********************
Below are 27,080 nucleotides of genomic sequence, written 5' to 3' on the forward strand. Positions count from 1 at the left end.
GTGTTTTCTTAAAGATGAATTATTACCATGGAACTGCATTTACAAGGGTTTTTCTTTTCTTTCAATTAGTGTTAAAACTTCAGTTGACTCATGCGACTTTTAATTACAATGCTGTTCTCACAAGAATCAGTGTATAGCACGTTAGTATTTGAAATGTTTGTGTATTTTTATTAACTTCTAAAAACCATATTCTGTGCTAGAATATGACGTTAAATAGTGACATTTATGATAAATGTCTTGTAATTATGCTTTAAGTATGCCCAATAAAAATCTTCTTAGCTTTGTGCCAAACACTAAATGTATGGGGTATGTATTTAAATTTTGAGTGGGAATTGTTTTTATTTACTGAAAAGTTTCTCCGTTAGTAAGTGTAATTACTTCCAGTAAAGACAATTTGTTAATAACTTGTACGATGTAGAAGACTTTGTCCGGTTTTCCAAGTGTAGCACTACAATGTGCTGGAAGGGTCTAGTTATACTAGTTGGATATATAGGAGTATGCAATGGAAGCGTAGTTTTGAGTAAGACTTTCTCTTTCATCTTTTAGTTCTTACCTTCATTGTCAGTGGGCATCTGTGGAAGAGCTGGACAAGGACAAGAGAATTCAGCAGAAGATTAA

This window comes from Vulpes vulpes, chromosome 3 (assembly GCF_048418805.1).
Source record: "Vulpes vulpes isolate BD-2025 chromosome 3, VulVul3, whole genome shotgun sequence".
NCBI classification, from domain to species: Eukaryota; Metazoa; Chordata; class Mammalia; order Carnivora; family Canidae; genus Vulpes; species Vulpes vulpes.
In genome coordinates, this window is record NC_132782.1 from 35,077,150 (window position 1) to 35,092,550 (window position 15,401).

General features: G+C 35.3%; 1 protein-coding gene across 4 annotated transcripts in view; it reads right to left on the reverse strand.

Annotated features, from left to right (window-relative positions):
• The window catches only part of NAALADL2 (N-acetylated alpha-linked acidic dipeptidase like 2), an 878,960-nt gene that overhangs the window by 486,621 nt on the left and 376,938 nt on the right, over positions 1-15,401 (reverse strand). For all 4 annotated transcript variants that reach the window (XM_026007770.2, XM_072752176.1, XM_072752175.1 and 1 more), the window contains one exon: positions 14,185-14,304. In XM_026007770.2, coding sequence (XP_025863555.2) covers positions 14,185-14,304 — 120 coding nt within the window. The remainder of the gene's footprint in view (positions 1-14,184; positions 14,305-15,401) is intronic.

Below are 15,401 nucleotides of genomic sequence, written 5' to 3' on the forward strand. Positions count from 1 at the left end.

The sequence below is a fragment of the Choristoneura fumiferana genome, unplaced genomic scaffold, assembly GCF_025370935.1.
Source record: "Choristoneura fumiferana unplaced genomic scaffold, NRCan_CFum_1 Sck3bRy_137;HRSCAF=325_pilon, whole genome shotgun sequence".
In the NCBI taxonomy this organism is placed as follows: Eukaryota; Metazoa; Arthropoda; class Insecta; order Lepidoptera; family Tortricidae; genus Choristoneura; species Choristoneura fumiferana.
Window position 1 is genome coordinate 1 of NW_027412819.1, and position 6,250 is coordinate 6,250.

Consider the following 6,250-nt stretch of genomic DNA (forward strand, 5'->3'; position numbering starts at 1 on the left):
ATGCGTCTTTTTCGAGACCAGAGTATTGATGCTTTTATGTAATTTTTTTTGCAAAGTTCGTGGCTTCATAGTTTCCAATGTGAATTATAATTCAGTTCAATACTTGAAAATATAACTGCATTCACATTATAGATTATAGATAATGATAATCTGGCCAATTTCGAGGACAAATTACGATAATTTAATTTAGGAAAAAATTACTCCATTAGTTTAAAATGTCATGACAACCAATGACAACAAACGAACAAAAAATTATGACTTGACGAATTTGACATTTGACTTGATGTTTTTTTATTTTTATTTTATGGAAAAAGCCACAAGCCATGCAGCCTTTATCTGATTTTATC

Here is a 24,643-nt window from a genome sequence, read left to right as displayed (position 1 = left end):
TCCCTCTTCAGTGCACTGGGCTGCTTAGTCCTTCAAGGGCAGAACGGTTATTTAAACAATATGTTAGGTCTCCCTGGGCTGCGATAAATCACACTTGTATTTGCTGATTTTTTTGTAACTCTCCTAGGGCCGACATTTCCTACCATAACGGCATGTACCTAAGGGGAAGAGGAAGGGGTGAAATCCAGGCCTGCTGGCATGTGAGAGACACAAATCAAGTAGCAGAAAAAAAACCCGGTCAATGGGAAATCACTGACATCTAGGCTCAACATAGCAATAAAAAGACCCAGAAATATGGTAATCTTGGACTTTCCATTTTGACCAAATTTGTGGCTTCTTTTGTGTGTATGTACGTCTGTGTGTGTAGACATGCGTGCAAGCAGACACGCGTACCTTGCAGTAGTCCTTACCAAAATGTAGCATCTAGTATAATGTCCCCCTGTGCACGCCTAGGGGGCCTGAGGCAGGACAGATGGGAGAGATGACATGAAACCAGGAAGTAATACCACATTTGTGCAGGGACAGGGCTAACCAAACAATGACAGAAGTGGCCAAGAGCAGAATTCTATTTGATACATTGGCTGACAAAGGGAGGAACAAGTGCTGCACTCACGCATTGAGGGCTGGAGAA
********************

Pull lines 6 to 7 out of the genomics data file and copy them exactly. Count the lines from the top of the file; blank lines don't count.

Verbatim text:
In genome coordinates, this window is record NC_132782.1 from 35,077,150 (window position 1) to 35,092,550 (window position 15,401).

General features: G+C 35.3%; 1 protein-coding gene across 4 annotated transcripts in view; it reads right to left on the reverse strand.